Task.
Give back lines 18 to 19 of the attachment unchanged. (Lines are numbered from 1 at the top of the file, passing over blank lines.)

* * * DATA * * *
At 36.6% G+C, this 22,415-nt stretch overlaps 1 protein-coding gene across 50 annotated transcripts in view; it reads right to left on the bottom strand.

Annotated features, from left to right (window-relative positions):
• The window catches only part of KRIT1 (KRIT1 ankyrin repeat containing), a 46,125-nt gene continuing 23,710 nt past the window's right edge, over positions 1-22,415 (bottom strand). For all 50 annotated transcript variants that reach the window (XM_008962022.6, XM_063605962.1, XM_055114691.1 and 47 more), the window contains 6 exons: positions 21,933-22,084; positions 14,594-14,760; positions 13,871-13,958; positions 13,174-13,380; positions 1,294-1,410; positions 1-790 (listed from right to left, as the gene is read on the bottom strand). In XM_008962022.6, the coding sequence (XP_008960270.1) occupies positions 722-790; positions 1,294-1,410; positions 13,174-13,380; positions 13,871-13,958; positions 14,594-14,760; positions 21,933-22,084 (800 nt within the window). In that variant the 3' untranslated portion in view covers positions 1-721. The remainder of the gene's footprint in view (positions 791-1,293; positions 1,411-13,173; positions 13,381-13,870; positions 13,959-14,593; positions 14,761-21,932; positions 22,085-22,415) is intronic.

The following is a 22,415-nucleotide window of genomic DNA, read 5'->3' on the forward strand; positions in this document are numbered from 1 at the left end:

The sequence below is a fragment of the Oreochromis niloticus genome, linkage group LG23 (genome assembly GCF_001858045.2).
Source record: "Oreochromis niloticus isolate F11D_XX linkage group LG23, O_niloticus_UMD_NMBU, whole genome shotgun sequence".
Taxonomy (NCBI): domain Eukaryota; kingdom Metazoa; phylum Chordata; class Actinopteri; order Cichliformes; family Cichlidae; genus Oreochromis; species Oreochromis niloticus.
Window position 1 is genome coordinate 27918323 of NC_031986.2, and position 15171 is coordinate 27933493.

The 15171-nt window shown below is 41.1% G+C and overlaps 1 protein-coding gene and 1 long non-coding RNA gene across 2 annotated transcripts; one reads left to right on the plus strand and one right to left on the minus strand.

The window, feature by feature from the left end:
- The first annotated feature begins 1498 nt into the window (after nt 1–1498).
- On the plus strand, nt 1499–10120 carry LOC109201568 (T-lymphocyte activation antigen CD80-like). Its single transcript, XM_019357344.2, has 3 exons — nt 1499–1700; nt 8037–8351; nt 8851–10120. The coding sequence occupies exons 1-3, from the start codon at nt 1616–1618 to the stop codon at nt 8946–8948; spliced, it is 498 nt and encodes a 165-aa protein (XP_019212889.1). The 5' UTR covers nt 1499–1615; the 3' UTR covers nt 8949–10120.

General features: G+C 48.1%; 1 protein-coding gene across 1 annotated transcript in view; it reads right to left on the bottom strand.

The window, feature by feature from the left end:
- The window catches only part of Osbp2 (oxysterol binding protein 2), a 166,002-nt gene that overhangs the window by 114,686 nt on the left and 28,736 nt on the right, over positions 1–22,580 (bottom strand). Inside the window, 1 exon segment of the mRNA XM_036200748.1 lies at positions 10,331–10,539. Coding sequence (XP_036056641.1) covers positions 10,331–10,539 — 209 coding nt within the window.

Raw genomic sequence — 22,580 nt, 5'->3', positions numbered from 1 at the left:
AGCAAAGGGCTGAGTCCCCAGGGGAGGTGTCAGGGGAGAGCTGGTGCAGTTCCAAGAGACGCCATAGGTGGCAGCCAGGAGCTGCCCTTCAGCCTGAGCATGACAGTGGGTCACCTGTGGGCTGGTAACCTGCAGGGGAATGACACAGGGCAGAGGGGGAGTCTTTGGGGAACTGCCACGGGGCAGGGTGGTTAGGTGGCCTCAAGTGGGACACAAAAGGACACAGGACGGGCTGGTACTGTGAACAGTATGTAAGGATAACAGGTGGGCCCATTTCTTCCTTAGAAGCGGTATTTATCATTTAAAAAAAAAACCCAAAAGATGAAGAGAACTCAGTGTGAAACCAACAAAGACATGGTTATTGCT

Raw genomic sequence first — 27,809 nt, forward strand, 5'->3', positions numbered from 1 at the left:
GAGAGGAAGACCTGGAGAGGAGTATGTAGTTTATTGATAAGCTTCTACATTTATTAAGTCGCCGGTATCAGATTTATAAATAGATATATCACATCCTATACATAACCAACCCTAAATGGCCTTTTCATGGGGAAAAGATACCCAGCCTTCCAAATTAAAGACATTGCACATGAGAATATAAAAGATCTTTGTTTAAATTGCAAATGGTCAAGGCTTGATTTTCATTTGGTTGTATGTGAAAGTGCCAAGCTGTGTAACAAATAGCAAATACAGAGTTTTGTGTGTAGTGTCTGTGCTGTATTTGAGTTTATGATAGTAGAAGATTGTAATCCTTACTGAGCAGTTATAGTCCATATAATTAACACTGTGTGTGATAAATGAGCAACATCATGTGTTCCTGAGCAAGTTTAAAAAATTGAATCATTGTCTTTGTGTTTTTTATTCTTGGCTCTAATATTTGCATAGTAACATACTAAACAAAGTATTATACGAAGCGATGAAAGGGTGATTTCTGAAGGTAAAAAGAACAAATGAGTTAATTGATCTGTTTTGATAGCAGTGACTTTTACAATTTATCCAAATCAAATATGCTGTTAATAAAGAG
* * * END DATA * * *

Raw genomic sequence first — 27,809 nt, forward strand, 5'->3', positions numbered from 1 at the left:
GAGAGGAAGACCTGGAGAGGAGTATGTAGTTTATTGATAAGCTTCTACATTTATTAAGTCGCCGGTATCAGATTTATAAATAGATATATCACATCCTATACATAACCAACCCTAAATGGCCTTTTCATGGGGAAAAGATACCCAGCCTTCCAAATTAAAGACATTGCACATGAGAATATAAAAGATCTTTGTTTAAATTGCAAATGGTCAAGGCTTGATTTTCATTTGGTTGTATGTGAAAGTGCCAAGCTGTGTAACAAATAGCAAATACAGAGTTTTGTGTGTAGTGTCTGTGCTGTATTTGAGTTTATGATAGTAGAAGATTGTAATCCTTACTGAGCAGTTATAGTCCATATAATTAACACTGTGTGTGATAAATGAGCAACATCATGTGTTCCTGAGCAAGTTTAAAAAATTGAATCATTGTCTTTGTGTTTTTTATTCTTGGCTCTAATATTTGCATAGTAACATACTAAACAAAGTATTATACGAAGCGATGAAAGGGTGATTTCTGAAGGTAAAAAGAACAAATGAGTTAATTGATCTGTTTTGATAGCAGTGACTTTTACAATTTATCCAAATCAAATATGCTGTTAATAAAGAG